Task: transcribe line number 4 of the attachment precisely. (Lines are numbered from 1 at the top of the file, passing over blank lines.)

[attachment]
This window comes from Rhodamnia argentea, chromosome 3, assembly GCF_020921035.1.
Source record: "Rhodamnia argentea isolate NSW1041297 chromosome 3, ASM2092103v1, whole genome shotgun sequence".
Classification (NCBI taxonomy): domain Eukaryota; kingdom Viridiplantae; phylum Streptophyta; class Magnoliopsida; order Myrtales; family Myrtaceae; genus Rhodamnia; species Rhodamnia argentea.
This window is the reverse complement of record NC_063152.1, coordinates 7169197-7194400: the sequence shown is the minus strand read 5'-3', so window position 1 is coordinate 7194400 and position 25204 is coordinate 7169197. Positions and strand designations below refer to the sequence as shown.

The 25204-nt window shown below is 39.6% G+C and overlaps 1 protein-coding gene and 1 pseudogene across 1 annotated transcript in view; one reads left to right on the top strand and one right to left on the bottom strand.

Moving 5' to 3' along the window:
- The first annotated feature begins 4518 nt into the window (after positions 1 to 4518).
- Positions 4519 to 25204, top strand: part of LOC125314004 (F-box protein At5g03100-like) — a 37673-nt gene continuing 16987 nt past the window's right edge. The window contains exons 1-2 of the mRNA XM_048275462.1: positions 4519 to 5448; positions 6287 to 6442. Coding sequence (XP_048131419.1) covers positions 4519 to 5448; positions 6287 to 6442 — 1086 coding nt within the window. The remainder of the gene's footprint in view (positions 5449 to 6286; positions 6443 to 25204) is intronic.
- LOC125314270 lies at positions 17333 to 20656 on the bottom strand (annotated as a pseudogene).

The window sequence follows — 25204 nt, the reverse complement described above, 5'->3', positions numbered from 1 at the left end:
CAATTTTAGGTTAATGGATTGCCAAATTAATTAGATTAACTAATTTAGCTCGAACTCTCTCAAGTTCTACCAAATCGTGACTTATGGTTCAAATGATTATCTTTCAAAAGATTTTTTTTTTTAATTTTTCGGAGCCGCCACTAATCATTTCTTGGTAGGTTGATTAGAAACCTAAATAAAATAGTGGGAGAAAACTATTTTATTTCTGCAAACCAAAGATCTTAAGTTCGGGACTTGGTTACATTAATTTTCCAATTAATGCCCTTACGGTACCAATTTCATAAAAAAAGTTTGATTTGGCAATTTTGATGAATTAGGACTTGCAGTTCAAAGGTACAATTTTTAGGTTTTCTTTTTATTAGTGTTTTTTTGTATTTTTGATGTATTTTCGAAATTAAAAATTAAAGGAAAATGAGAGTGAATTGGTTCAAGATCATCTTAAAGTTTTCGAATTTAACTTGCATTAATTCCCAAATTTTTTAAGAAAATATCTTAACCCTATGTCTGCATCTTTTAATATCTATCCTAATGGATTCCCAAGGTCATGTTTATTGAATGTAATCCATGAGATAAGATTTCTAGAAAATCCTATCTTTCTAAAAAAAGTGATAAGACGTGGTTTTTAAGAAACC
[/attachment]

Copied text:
This window is the reverse complement of record NC_063152.1, coordinates 7169197-7194400: the sequence shown is the minus strand read 5'-3', so window position 1 is coordinate 7194400 and position 25204 is coordinate 7169197. Positions and strand designations below refer to the sequence as shown.